International Wine & Food Society

Appears in

Oxford Companion to Wine

Oxford Companion to Wine

By Jancis Robinson

Published 2006

  • About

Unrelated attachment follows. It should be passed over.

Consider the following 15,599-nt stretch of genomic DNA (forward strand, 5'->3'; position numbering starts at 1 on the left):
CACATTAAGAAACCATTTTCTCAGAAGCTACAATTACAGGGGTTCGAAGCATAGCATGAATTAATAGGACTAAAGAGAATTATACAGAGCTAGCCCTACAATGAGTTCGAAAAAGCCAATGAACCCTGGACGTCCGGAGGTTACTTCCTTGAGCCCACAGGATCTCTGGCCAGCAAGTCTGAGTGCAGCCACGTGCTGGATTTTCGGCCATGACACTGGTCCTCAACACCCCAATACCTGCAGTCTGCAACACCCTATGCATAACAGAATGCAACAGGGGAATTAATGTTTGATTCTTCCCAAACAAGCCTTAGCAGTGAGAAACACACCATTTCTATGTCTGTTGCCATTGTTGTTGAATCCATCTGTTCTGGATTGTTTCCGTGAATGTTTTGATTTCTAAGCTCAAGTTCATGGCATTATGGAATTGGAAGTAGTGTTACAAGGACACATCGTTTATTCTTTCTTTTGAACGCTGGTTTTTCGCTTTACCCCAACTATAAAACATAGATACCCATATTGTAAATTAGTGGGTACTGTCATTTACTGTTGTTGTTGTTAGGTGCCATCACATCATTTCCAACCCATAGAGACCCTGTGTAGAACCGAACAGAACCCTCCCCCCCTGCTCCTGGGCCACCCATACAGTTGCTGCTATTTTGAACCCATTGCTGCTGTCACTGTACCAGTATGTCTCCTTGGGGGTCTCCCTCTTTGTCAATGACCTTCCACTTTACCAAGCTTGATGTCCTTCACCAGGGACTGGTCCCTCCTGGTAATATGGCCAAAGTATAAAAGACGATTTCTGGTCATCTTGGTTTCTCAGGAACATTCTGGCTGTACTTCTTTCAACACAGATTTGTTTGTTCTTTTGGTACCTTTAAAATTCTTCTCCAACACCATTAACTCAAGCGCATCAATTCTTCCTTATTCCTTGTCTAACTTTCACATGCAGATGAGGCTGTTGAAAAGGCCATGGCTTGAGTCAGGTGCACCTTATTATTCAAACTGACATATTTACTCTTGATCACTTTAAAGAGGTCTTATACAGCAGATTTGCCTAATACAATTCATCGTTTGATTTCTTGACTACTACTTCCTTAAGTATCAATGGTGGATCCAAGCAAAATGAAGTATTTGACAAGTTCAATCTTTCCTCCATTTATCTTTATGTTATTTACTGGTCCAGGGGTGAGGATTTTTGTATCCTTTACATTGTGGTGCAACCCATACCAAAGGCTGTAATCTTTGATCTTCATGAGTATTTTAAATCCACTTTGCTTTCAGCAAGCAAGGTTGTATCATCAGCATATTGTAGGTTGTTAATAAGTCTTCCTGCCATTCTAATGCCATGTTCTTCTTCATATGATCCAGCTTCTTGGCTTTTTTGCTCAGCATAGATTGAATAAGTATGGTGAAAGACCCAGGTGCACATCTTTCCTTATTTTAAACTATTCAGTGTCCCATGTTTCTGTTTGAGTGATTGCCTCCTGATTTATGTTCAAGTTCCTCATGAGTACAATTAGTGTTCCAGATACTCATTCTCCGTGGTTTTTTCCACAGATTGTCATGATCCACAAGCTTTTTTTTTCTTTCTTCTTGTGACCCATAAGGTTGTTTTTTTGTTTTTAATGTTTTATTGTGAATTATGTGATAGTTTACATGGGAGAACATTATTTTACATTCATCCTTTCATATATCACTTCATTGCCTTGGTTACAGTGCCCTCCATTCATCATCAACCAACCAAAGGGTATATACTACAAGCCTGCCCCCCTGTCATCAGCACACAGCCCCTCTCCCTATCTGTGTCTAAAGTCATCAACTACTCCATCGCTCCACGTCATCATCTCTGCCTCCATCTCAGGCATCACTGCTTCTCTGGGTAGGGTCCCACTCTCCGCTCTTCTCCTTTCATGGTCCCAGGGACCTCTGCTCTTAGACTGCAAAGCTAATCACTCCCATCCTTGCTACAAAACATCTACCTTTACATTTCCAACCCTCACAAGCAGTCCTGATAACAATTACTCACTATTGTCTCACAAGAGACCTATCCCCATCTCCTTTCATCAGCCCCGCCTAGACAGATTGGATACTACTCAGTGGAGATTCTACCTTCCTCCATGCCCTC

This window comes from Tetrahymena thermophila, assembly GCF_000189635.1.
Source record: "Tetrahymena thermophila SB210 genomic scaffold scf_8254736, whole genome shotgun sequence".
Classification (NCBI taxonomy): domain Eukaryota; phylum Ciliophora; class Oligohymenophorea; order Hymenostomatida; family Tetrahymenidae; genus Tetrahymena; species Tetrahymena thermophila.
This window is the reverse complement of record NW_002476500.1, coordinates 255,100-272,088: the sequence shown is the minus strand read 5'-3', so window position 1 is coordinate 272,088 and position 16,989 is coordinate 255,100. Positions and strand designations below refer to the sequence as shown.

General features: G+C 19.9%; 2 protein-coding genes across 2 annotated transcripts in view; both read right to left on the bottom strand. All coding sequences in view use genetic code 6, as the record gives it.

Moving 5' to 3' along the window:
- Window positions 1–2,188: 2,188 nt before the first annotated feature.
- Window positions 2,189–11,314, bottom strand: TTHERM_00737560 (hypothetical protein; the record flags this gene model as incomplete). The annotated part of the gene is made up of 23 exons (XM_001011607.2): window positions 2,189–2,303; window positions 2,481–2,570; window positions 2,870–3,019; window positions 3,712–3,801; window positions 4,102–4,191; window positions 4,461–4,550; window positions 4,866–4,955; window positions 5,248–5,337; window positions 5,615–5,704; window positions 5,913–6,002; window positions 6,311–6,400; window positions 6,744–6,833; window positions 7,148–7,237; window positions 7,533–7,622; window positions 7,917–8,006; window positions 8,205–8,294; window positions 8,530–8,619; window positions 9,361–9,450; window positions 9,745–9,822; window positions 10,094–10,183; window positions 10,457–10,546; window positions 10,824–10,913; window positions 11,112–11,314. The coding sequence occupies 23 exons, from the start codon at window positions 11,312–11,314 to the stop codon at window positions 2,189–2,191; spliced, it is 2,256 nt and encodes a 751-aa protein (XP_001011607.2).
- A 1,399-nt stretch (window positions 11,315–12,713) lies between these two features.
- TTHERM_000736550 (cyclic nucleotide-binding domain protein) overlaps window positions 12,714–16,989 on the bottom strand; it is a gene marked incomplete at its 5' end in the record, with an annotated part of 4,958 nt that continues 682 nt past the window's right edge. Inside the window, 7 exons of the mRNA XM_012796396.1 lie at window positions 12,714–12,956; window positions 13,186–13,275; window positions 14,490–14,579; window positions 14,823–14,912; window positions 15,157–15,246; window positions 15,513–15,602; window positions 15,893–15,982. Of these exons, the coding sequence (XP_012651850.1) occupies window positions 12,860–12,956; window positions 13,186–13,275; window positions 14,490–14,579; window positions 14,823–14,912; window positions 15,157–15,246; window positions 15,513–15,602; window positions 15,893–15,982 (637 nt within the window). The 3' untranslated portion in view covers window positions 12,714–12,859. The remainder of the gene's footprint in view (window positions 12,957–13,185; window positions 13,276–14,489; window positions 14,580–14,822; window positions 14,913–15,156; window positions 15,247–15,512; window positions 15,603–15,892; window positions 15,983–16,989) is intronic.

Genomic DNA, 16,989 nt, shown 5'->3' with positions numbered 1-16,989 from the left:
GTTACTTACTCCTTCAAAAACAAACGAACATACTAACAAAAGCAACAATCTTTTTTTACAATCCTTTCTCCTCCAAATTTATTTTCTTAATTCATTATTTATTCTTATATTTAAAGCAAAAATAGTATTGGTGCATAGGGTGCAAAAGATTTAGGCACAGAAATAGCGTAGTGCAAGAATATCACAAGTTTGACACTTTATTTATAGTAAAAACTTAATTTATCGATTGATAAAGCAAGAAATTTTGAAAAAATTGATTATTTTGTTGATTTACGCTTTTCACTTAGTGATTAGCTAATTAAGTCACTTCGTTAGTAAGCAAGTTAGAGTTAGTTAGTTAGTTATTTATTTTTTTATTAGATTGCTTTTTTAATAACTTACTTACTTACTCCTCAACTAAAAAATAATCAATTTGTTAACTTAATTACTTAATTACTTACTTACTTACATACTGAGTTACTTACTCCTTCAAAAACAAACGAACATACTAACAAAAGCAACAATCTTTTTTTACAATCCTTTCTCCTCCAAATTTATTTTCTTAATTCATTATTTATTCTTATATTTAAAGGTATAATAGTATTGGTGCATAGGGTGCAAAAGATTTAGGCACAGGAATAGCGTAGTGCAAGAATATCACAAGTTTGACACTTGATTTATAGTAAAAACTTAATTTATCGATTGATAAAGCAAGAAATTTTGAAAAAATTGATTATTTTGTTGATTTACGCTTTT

(IWFS), the oldest and most cosmopolitan of the gastronomic societies for consumers rather than professionals. Initially simply the Wine & Food Society, it was founded in London in 1933 by André simon and like-minded friends. Its aim, other than providing a readership for a journal Wine and Food which Simon planned to edit, was to promote the highest quality of raw materials and an appreciation of how they could best be served and consumed. An early motto was ‘Not much, but the best’. Launched in full economic depression (partly as a reaction to the culinary decline which resulted from it), the society attracted its fair share of criticism initially, and might well have withered had not the Repeal of prohibition opened up North America to the proselytizing of M. Simon. Soon there were branches all over the United States where it is most important today, although the IWFS remains based in London. Total numbers have declined but in 2013 there were still 6,000 members in 130 branches in 30 countries. The Society, now much imitated, is a non-profit-making concern and has always taken a particular interest in wine. André Simon and his early colleague A. J. A. Symons launched the first pocket vintage chart in 1935 and it is annually revised by a special committee of the IWFS to this day, providing useful income through sales to publishers of diaries and the like. The journal was published regularly between 1934 and 2000 and was at one stage edited by Hugh johnson.